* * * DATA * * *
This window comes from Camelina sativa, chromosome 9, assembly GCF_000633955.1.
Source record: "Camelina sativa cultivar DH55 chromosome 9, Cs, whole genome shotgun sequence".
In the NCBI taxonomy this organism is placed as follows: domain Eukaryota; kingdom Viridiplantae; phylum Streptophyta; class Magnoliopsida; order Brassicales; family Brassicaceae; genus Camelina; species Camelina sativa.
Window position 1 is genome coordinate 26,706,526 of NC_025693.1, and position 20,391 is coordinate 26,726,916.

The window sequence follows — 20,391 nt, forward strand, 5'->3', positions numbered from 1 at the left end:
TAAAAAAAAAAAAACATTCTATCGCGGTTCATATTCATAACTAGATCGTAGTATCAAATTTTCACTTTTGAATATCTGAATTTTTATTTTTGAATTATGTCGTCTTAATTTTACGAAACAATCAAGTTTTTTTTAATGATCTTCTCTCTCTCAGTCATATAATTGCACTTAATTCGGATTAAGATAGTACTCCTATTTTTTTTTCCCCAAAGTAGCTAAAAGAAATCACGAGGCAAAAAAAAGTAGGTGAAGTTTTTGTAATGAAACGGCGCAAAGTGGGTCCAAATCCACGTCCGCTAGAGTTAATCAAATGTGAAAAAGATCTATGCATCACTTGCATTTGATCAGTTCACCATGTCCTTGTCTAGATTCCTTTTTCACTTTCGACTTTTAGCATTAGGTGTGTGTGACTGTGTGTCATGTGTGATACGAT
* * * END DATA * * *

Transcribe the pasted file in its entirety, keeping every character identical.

This window comes from Camelina sativa, chromosome 9, assembly GCF_000633955.1.
Source record: "Camelina sativa cultivar DH55 chromosome 9, Cs, whole genome shotgun sequence".
In the NCBI taxonomy this organism is placed as follows: domain Eukaryota; kingdom Viridiplantae; phylum Streptophyta; class Magnoliopsida; order Brassicales; family Brassicaceae; genus Camelina; species Camelina sativa.
Window position 1 is genome coordinate 26,706,526 of NC_025693.1, and position 20,391 is coordinate 26,726,916.

The window sequence follows — 20,391 nt, forward strand, 5'->3', positions numbered from 1 at the left end:
TAAAAAAAAAAAAACATTCTATCGCGGTTCATATTCATAACTAGATCGTAGTATCAAATTTTCACTTTTGAATATCTGAATTTTTATTTTTGAATTATGTCGTCTTAATTTTACGAAACAATCAAGTTTTTTTTAATGATCTTCTCTCTCTCAGTCATATAATTGCACTTAATTCGGATTAAGATAGTACTCCTATTTTTTTTTCCCCAAAGTAGCTAAAAGAAATCACGAGGCAAAAAAAAGTAGGTGAAGTTTTTGTAATGAAACGGCGCAAAGTGGGTCCAAATCCACGTCCGCTAGAGTTAATCAAATGTGAAAAAGATCTATGCATCACTTGCATTTGATCAGTTCACCATGTCCTTGTCTAGATTCCTTTTTCACTTTCGACTTTTAGCATTAGGTGTGTGTGACTGTGTGTCATGTGTGATACGAT